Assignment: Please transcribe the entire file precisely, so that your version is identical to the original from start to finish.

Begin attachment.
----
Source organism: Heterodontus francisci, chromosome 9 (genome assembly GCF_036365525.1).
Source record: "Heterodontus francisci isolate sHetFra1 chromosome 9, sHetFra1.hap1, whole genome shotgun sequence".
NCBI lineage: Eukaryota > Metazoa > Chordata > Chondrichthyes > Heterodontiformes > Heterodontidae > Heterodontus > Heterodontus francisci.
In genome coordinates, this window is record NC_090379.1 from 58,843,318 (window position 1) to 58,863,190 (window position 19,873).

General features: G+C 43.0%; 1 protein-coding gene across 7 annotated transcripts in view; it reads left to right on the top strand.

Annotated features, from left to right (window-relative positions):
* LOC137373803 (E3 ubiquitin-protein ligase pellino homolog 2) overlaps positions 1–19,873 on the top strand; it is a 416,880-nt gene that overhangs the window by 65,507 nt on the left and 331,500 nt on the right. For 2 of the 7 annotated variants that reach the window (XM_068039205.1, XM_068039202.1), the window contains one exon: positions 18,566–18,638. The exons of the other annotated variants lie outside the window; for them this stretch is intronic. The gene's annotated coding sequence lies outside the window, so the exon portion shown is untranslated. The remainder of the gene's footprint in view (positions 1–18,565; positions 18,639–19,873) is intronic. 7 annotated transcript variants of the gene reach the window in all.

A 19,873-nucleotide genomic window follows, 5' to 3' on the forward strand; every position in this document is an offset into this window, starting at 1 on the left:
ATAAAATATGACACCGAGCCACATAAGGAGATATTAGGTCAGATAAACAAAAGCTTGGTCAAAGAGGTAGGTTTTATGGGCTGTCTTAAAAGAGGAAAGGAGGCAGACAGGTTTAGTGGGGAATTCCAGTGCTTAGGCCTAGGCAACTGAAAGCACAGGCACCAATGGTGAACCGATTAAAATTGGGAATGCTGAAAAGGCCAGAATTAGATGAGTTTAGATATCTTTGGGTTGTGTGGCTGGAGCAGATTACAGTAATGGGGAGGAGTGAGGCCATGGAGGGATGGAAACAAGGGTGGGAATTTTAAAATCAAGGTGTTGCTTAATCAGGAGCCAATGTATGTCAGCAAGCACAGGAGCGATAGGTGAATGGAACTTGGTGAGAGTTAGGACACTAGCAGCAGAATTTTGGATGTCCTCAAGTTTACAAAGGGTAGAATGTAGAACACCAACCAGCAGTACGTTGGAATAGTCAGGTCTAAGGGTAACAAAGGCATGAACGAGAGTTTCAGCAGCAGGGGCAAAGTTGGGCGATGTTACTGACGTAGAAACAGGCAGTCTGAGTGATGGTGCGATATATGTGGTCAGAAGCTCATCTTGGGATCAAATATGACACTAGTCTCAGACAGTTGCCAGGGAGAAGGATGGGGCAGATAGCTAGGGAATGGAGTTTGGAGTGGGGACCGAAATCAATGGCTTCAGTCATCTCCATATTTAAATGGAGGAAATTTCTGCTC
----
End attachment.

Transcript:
Source organism: Heterodontus francisci, chromosome 9 (genome assembly GCF_036365525.1).
Source record: "Heterodontus francisci isolate sHetFra1 chromosome 9, sHetFra1.hap1, whole genome shotgun sequence".
NCBI lineage: Eukaryota > Metazoa > Chordata > Chondrichthyes > Heterodontiformes > Heterodontidae > Heterodontus > Heterodontus francisci.
In genome coordinates, this window is record NC_090379.1 from 58,843,318 (window position 1) to 58,863,190 (window position 19,873).

General features: G+C 43.0%; 1 protein-coding gene across 7 annotated transcripts in view; it reads left to right on the top strand.

Annotated features, from left to right (window-relative positions):
* LOC137373803 (E3 ubiquitin-protein ligase pellino homolog 2) overlaps positions 1–19,873 on the top strand; it is a 416,880-nt gene that overhangs the window by 65,507 nt on the left and 331,500 nt on the right. For 2 of the 7 annotated variants that reach the window (XM_068039205.1, XM_068039202.1), the window contains one exon: positions 18,566–18,638. The exons of the other annotated variants lie outside the window; for them this stretch is intronic. The gene's annotated coding sequence lies outside the window, so the exon portion shown is untranslated. The remainder of the gene's footprint in view (positions 1–18,565; positions 18,639–19,873) is intronic. 7 annotated transcript variants of the gene reach the window in all.

A 19,873-nucleotide genomic window follows, 5' to 3' on the forward strand; every position in this document is an offset into this window, starting at 1 on the left:
ATAAAATATGACACCGAGCCACATAAGGAGATATTAGGTCAGATAAACAAAAGCTTGGTCAAAGAGGTAGGTTTTATGGGCTGTCTTAAAAGAGGAAAGGAGGCAGACAGGTTTAGTGGGGAATTCCAGTGCTTAGGCCTAGGCAACTGAAAGCACAGGCACCAATGGTGAACCGATTAAAATTGGGAATGCTGAAAAGGCCAGAATTAGATGAGTTTAGATATCTTTGGGTTGTGTGGCTGGAGCAGATTACAGTAATGGGGAGGAGTGAGGCCATGGAGGGATGGAAACAAGGGTGGGAATTTTAAAATCAAGGTGTTGCTTAATCAGGAGCCAATGTATGTCAGCAAGCACAGGAGCGATAGGTGAATGGAACTTGGTGAGAGTTAGGACACTAGCAGCAGAATTTTGGATGTCCTCAAGTTTACAAAGGGTAGAATGTAGAACACCAACCAGCAGTACGTTGGAATAGTCAGGTCTAAGGGTAACAAAGGCATGAACGAGAGTTTCAGCAGCAGGGGCAAAGTTGGGCGATGTTACTGACGTAGAAACAGGCAGTCTGAGTGATGGTGCGATATATGTGGTCAGAAGCTCATCTTGGGATCAAATATGACACTAGTCTCAGACAGTTGCCAGGGAGAAGGATGGGGCAGATAGCTAGGGAATGGAGTTTGGAGTGGGGACCGAAATCAATGGCTTCAGTCATCTCCATATTTAAATGGAGGAAATTTCTGCTC